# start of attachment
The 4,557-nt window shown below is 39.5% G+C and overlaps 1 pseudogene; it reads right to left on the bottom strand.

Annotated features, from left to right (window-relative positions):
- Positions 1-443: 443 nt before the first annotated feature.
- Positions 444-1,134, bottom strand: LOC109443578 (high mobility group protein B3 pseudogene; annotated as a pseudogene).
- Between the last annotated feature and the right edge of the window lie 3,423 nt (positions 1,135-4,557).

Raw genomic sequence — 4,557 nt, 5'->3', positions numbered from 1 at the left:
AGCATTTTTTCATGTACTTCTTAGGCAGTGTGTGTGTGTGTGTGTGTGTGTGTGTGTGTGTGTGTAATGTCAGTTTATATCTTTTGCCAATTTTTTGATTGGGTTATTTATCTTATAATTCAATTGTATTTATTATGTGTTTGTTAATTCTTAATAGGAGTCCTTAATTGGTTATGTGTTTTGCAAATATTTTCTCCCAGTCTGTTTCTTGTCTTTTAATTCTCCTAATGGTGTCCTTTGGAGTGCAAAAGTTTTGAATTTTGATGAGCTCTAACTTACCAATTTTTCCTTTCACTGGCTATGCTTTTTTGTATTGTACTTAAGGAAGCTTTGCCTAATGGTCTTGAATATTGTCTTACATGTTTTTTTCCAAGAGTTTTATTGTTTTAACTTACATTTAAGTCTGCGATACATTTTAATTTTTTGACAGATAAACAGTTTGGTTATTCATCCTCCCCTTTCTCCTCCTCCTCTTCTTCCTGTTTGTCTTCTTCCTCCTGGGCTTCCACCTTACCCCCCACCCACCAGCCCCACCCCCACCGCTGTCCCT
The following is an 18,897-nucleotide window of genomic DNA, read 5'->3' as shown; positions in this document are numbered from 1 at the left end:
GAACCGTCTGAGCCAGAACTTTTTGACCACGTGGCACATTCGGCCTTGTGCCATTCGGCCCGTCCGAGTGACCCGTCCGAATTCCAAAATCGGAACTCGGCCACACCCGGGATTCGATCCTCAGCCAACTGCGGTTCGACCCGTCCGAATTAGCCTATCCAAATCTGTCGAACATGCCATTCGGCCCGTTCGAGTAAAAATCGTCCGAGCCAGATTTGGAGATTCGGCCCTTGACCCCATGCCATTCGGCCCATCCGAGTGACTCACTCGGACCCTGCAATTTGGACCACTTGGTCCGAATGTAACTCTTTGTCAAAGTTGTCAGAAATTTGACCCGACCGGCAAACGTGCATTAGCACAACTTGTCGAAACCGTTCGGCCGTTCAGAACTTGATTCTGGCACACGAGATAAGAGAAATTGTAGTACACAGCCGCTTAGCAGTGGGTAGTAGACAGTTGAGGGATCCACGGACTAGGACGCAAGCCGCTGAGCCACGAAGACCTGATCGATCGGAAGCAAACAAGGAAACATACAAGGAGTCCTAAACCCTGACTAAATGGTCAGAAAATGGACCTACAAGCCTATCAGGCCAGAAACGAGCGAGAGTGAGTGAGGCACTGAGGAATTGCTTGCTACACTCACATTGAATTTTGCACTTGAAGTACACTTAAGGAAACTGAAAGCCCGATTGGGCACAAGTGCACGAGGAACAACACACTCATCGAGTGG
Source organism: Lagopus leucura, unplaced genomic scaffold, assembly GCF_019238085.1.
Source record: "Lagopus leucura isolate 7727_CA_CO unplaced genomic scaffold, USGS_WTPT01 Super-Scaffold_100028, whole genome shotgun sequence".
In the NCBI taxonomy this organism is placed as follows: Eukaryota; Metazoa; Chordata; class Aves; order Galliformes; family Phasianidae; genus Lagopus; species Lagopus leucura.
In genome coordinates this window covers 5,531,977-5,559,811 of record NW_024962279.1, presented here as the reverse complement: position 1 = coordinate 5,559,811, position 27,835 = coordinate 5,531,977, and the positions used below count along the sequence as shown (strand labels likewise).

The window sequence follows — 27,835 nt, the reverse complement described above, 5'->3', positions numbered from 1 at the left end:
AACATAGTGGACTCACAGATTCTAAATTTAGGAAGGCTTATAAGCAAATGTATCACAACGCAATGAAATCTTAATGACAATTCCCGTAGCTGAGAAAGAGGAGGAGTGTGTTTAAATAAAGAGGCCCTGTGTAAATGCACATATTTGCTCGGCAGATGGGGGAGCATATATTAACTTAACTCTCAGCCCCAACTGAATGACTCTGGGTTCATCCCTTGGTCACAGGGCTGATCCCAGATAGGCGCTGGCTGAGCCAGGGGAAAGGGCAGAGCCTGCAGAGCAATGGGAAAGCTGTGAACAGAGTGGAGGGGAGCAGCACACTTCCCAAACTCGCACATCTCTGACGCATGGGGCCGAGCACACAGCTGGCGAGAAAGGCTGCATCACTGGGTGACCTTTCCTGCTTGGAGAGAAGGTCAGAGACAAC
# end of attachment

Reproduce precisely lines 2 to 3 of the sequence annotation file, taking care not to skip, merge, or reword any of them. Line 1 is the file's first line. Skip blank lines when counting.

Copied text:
Annotated features, from left to right (window-relative positions):
- Positions 1-443: 443 nt before the first annotated feature.